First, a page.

R U 3D ‘Ready’ Already?

DirecTV last week launched its first three 3D channels, the first in what is likely to be a flood of new 3D broadcast sources. The question consumers are asking: how to watch these channels? Unfortunately, the 3D HDTV makers are hardly any help.

” -ready” –the scariest hyphenate in consumer electronics – is beginning to be indiscriminately slapped to the rear of “3DTV,” officially opening the 3DTV obfuscation season. Or, as Elmer Fudd would put it, it’s “3D-weady season,” which somehow sounds more appropriate.

The “-ready” suffix should be familiar. A decade ago, a burst of alleged HDTVs were confusingly labeled “HDTV-ready,” a suffix everyone agreed meant absolutely nothing, forcing the powers-that-be to precisely define “full” HDTV and ordered that HDTVs thus be labeled accurately.

As was the case with HDTV, the term “3D-ready” not only (and still) doesn’t mean anything, it further muddies what already is confusing folks about 3D. (At a Best Buy recently, I was fascinated by a guy staring approvingly at a Samsung 3D display showing Monsters v. Aliens – an he wasn’t wearing glasses.) It also makes it twice as hard for those of us who have to try and explain all this when we first are forced staunch the misinformation hemorrhage.

3D HDTV is almost simple. Right now, there is full HD 3D Blu-ray, which creates a 1080p frame for each eye, and half HD for each eye for broadcast, cable and satellite.  Full 3D HDTV can be achieved only with a 3D HDTV (not “ready” or “capable” or any other non-instructive descriptive suffix) equipped with HDMI 1.4a connectivity, connected to a 3D Blu-ray player with content encoded in MPEG-4 H.264 MVC (multiview video codec) and similarly equipped with HDMI 1.4. DirecTV sub’bers need nothing, nor will cable HDTVC sub’bers once cable providers start providing 3D channels. (Full 3D HDTV cable boxes are likely at least two years away.)

And, duh, to watch this full 3D HDTV, consumers will need to wear active shutter glasses.

But as with HDTV, manufacturers and retailers are taking a Looney Tunes approach to mis-explain their high-tech wares.

Take, for example, an email sent out to the media by a national retailer who shall remain nameless (okay, it was Sears) to announce the availability of two Samsung 3D LED LCDs and helpfully dispel three self-proclaimed 3D myths:

• Users are required to wear 3D glasses all the time.

Yes, Panasonsungshiba, spend millions of dollars on advertising and marketing to let people know they can take off their 3D glasses when they’re not watching 3D TV. Thanks, because I’m still wearing mine from when I watched Michael Jackson’s “Earth Song” 3D video on the Grammys telecast last month.

• After watching 3D and taking off the glasses, regular TV content is going to be fuzzy.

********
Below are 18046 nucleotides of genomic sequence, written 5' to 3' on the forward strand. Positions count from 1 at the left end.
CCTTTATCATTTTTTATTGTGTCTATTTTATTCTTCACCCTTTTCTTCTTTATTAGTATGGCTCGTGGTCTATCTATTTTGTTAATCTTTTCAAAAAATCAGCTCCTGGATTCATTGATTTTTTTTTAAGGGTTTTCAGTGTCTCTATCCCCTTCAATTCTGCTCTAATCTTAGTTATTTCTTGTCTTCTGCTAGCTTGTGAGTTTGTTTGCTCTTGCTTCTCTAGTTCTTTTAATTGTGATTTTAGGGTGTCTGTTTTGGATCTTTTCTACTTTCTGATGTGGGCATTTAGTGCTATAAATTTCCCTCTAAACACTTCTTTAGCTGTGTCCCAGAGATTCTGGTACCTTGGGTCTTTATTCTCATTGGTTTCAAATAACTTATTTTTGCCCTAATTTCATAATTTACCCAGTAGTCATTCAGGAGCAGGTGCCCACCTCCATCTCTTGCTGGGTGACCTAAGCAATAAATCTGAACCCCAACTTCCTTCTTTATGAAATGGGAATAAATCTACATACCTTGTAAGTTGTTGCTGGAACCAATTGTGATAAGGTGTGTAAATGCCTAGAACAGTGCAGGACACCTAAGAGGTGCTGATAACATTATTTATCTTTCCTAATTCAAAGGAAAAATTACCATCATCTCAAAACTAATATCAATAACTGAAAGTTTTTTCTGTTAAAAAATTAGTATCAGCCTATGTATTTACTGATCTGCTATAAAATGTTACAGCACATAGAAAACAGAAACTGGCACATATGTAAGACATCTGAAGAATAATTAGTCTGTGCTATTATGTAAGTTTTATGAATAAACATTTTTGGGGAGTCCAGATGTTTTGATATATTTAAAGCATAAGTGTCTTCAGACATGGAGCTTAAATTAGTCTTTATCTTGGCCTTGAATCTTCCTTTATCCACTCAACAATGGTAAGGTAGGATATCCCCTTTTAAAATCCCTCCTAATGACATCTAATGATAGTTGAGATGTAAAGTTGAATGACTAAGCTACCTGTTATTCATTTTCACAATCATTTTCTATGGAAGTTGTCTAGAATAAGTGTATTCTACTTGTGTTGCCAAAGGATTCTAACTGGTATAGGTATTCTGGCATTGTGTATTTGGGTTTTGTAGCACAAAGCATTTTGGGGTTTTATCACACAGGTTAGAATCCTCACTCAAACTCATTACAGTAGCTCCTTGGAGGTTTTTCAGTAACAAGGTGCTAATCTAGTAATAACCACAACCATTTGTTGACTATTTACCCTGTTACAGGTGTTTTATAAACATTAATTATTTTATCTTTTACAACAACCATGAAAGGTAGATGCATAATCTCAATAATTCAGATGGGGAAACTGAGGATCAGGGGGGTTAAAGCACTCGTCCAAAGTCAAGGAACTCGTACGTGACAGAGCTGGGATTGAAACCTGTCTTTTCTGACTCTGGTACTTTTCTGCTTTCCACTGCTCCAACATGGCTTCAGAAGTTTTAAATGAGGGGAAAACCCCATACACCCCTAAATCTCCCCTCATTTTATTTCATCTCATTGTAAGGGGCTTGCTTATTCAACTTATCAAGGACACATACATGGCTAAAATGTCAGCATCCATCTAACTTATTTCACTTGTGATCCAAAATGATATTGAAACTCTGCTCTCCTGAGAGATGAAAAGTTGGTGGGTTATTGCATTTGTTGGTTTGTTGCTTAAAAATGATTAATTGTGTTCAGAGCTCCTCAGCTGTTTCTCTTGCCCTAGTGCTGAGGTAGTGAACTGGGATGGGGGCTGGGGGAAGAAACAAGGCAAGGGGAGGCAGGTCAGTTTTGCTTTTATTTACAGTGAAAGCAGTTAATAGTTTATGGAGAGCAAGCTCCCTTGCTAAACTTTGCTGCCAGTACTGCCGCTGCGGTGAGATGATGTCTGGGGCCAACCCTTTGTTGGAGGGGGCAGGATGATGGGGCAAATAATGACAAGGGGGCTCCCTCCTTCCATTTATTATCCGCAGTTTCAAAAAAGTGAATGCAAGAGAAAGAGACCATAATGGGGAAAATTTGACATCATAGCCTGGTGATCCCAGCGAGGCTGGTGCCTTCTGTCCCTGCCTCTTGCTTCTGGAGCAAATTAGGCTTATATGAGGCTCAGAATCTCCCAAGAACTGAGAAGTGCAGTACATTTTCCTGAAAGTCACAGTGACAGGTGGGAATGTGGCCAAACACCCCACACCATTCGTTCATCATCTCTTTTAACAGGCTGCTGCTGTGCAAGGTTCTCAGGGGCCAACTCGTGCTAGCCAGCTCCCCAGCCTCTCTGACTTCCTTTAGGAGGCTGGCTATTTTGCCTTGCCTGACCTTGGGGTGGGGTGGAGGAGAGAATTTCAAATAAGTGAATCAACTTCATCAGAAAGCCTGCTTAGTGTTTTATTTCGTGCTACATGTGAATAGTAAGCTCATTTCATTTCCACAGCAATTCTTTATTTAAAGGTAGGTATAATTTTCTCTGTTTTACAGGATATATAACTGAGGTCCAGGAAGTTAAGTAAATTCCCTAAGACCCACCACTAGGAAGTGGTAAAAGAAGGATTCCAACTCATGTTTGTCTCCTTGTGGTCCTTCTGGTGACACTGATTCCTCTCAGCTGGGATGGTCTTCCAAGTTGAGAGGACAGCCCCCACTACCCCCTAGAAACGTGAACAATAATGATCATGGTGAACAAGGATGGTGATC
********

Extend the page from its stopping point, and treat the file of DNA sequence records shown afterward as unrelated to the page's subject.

Millions worldwide have collectively spent hundreds of billions to watch Avatar in 3D, and not a single one of these Na’vi nerds found the world fuzzy after removing their 3D glasses. Blue, maybe, but not fuzzy.

• 3D TVs are going to be too expensive for the average household.

This is not a “myth,” it’s fact. Most American homes don’t have a large screen HDTV for a good reason: even at $800, 42-plus inch HDTVs are too expensive for most, and 3D sets are going to be at the top end of the large screen pricing scale (the cheapest Samsung set on the Sears’ site, a 46-inch model, is $2,600). And considering the hardships the economy is causing, trying to convince Mr. and Mrs. America that 3D HDTVs actually represent a good buy is, quite frankly, just plain insulting, like pouring lemon juice into an economic machete wound.

Worse, Sears’ initial Samsung 3D HDTV product page, consumers’ first introduction to actual 3D HDTV sales spiel, mentions nothing about 3D glasses – not where to get them, not how much they cost, not that they have to be $100 active shutter glasses not cheap cardboard red-green glasses for anaglyph 3D or the Polarized sunglasses they snuck out with from the movie theater – not even that they’ll need glasses. Imagine the first automobile salesmen neglecting to mention buyers would need to buy something called “gasoline.”

Then there’s Sears’ “Making 3D Happen” FAQ page. First, there are headers for “Native 3D,” “Virtual 3D” and “2D.” “Native 3D”? “Virtual 3D”? I’ve been writing about 3D for more than a year, attending 3D demos and conducting intense Q&As with industry execs over the last few weeks, and I’ve never heard these terms. And I’ve not seen a single 2D-to-3D conversion that improved upon century-old stereoscopic postcard viewer. Knowing the difference between Native and Virtual 3D is not only not a FAQ, it’s a INOTATWEAI (It Never Occurred To Anyone This Was Even An Issue, pronounced “ino-TOT-way” if you’re curious).

And the first product descriptive term Sears’ FAQ uses? “3D-ready HDTV.”

Cue Elmer.

About Stewart Wolpin

I have been writing about consumer electronics for four decades, including news, reviews, analysis and history for a wide variety of consumer, niche and trade outlets. For the Consumer Technology Association (CTA), I annually update the industry's history and write the official biographies of the CTA Hall of Fame inductees. Aside from writing about consumer technology for a variety of consumer, tech and trade publications, I write a blog and do market research for Digital Technology Consulting. In the non-tech world, I have written "Bums No More: The Championship Season of the 1955 Brooklyn Dodgers" and "The Rules of Neighborhood Poker According to Hoyle." Check out my work at www.stewartwolpin.com.
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